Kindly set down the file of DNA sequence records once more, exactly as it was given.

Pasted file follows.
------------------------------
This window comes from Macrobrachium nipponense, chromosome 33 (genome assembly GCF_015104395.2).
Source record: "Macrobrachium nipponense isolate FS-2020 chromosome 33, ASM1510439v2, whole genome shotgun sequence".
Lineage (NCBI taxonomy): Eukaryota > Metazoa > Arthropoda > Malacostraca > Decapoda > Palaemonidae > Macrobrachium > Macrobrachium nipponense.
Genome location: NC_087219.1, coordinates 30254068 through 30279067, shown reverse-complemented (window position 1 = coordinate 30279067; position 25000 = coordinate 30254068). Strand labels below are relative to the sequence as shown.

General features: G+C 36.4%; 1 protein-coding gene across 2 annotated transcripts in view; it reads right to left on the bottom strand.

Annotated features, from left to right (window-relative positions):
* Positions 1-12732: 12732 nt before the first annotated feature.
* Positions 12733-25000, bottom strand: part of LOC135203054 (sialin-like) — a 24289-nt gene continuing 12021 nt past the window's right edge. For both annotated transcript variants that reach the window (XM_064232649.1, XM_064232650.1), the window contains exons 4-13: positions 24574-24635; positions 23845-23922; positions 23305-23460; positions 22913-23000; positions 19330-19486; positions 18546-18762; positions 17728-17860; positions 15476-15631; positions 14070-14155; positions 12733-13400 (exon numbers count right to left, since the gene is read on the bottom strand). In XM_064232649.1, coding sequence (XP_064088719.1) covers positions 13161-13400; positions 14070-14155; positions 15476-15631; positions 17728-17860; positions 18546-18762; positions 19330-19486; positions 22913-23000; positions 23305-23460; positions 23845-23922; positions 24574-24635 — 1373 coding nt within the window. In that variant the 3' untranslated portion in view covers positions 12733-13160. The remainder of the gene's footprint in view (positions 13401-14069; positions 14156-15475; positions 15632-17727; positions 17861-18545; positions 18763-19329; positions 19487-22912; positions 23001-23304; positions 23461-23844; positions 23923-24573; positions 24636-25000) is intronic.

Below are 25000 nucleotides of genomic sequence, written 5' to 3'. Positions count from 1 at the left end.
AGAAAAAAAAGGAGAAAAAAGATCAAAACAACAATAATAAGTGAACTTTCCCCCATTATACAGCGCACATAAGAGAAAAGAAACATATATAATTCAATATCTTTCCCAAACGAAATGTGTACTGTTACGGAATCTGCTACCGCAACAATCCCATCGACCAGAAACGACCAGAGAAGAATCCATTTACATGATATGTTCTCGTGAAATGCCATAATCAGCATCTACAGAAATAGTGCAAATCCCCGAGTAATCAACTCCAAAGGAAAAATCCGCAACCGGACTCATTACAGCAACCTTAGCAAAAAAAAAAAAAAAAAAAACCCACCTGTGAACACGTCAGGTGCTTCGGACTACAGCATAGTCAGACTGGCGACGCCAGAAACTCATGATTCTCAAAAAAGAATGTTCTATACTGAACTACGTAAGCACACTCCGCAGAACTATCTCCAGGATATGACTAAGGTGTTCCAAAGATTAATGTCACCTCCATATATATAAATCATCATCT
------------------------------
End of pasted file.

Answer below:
This window comes from Macrobrachium nipponense, chromosome 33 (genome assembly GCF_015104395.2).
Source record: "Macrobrachium nipponense isolate FS-2020 chromosome 33, ASM1510439v2, whole genome shotgun sequence".
Lineage (NCBI taxonomy): Eukaryota > Metazoa > Arthropoda > Malacostraca > Decapoda > Palaemonidae > Macrobrachium > Macrobrachium nipponense.
Genome location: NC_087219.1, coordinates 30254068 through 30279067, shown reverse-complemented (window position 1 = coordinate 30279067; position 25000 = coordinate 30254068). Strand labels below are relative to the sequence as shown.

General features: G+C 36.4%; 1 protein-coding gene across 2 annotated transcripts in view; it reads right to left on the bottom strand.

Annotated features, from left to right (window-relative positions):
* Positions 1-12732: 12732 nt before the first annotated feature.
* Positions 12733-25000, bottom strand: part of LOC135203054 (sialin-like) — a 24289-nt gene continuing 12021 nt past the window's right edge. For both annotated transcript variants that reach the window (XM_064232649.1, XM_064232650.1), the window contains exons 4-13: positions 24574-24635; positions 23845-23922; positions 23305-23460; positions 22913-23000; positions 19330-19486; positions 18546-18762; positions 17728-17860; positions 15476-15631; positions 14070-14155; positions 12733-13400 (exon numbers count right to left, since the gene is read on the bottom strand). In XM_064232649.1, coding sequence (XP_064088719.1) covers positions 13161-13400; positions 14070-14155; positions 15476-15631; positions 17728-17860; positions 18546-18762; positions 19330-19486; positions 22913-23000; positions 23305-23460; positions 23845-23922; positions 24574-24635 — 1373 coding nt within the window. In that variant the 3' untranslated portion in view covers positions 12733-13160. The remainder of the gene's footprint in view (positions 13401-14069; positions 14156-15475; positions 15632-17727; positions 17861-18545; positions 18763-19329; positions 19487-22912; positions 23001-23304; positions 23461-23844; positions 23923-24573; positions 24636-25000) is intronic.

Below are 25000 nucleotides of genomic sequence, written 5' to 3'. Positions count from 1 at the left end.
AGAAAAAAAAGGAGAAAAAAGATCAAAACAACAATAATAAGTGAACTTTCCCCCATTATACAGCGCACATAAGAGAAAAGAAACATATATAATTCAATATCTTTCCCAAACGAAATGTGTACTGTTACGGAATCTGCTACCGCAACAATCCCATCGACCAGAAACGACCAGAGAAGAATCCATTTACATGATATGTTCTCGTGAAATGCCATAATCAGCATCTACAGAAATAGTGCAAATCCCCGAGTAATCAACTCCAAAGGAAAAATCCGCAACCGGACTCATTACAGCAACCTTAGCAAAAAAAAAAAAAAAAAAAACCCACCTGTGAACACGTCAGGTGCTTCGGACTACAGCATAGTCAGACTGGCGACGCCAGAAACTCATGATTCTCAAAAAAGAATGTTCTATACTGAACTACGTAAGCACACTCCGCAGAACTATCTCCAGGATATGACTAAGGTGTTCCAAAGATTAATGTCACCTCCATATATATAAATCATCATCT